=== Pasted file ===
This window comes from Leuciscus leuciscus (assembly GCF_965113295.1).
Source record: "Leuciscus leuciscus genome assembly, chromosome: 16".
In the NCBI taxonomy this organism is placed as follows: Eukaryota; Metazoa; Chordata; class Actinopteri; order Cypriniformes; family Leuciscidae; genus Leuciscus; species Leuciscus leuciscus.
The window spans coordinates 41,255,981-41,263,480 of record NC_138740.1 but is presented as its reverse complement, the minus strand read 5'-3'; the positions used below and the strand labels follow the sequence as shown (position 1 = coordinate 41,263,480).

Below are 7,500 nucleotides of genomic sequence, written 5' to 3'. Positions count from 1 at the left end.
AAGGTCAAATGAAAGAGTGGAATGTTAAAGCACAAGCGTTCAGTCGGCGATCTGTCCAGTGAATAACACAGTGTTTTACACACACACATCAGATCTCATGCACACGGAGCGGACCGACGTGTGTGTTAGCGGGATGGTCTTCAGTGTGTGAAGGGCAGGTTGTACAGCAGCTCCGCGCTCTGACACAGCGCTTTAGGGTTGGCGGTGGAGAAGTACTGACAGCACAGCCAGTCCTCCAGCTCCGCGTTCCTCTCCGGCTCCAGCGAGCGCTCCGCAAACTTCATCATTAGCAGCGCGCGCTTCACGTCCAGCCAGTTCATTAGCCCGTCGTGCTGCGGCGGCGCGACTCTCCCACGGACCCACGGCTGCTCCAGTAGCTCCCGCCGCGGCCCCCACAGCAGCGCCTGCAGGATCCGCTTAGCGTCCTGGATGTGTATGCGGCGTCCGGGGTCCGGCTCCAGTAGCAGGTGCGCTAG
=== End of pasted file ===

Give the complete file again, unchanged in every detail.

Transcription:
This window comes from Leuciscus leuciscus (assembly GCF_965113295.1).
Source record: "Leuciscus leuciscus genome assembly, chromosome: 16".
In the NCBI taxonomy this organism is placed as follows: Eukaryota; Metazoa; Chordata; class Actinopteri; order Cypriniformes; family Leuciscidae; genus Leuciscus; species Leuciscus leuciscus.
The window spans coordinates 41,255,981-41,263,480 of record NC_138740.1 but is presented as its reverse complement, the minus strand read 5'-3'; the positions used below and the strand labels follow the sequence as shown (position 1 = coordinate 41,263,480).

Below are 7,500 nucleotides of genomic sequence, written 5' to 3'. Positions count from 1 at the left end.
AAGGTCAAATGAAAGAGTGGAATGTTAAAGCACAAGCGTTCAGTCGGCGATCTGTCCAGTGAATAACACAGTGTTTTACACACACACATCAGATCTCATGCACACGGAGCGGACCGACGTGTGTGTTAGCGGGATGGTCTTCAGTGTGTGAAGGGCAGGTTGTACAGCAGCTCCGCGCTCTGACACAGCGCTTTAGGGTTGGCGGTGGAGAAGTACTGACAGCACAGCCAGTCCTCCAGCTCCGCGTTCCTCTCCGGCTCCAGCGAGCGCTCCGCAAACTTCATCATTAGCAGCGCGCGCTTCACGTCCAGCCAGTTCATTAGCCCGTCGTGCTGCGGCGGCGCGACTCTCCCACGGACCCACGGCTGCTCCAGTAGCTCCCGCCGCGGCCCCCACAGCAGCGCCTGCAGGATCCGCTTAGCGTCCTGGATGTGTATGCGGCGTCCGGGGTCCGGCTCCAGTAGCAGGTGCGCTAG